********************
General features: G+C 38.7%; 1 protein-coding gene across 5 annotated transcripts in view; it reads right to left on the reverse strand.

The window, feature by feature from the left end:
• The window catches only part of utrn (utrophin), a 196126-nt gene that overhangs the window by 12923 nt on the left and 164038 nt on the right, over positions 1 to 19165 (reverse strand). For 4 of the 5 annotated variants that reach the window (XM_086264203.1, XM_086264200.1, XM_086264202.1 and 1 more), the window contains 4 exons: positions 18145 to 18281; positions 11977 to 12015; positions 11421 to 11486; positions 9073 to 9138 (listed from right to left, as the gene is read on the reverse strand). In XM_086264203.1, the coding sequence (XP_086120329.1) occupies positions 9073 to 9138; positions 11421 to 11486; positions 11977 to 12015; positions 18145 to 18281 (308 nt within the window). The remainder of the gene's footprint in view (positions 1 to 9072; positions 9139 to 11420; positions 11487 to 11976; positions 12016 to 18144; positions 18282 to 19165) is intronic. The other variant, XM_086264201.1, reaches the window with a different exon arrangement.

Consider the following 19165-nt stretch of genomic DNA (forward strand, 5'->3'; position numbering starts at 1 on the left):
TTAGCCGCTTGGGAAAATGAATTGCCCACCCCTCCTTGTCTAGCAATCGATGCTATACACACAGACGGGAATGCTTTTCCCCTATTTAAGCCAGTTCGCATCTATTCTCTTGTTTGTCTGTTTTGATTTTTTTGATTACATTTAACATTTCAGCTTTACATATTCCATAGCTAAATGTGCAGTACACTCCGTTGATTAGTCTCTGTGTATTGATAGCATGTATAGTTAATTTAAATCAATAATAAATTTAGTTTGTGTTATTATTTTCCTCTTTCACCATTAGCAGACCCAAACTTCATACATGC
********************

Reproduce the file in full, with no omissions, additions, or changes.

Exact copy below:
General features: G+C 38.7%; 1 protein-coding gene across 5 annotated transcripts in view; it reads right to left on the reverse strand.

The window, feature by feature from the left end:
• The window catches only part of utrn (utrophin), a 196126-nt gene that overhangs the window by 12923 nt on the left and 164038 nt on the right, over positions 1 to 19165 (reverse strand). For 4 of the 5 annotated variants that reach the window (XM_086264203.1, XM_086264200.1, XM_086264202.1 and 1 more), the window contains 4 exons: positions 18145 to 18281; positions 11977 to 12015; positions 11421 to 11486; positions 9073 to 9138 (listed from right to left, as the gene is read on the reverse strand). In XM_086264203.1, the coding sequence (XP_086120329.1) occupies positions 9073 to 9138; positions 11421 to 11486; positions 11977 to 12015; positions 18145 to 18281 (308 nt within the window). The remainder of the gene's footprint in view (positions 1 to 9072; positions 9139 to 11420; positions 11487 to 11976; positions 12016 to 18144; positions 18282 to 19165) is intronic. The other variant, XM_086264201.1, reaches the window with a different exon arrangement.

Consider the following 19165-nt stretch of genomic DNA (forward strand, 5'->3'; position numbering starts at 1 on the left):
TTAGCCGCTTGGGAAAATGAATTGCCCACCCCTCCTTGTCTAGCAATCGATGCTATACACACAGACGGGAATGCTTTTCCCCTATTTAAGCCAGTTCGCATCTATTCTCTTGTTTGTCTGTTTTGATTTTTTTGATTACATTTAACATTTCAGCTTTACATATTCCATAGCTAAATGTGCAGTACACTCCGTTGATTAGTCTCTGTGTATTGATAGCATGTATAGTTAATTTAAATCAATAATAAATTTAGTTTGTGTTATTATTTTCCTCTTTCACCATTAGCAGACCCAAACTTCATACATGC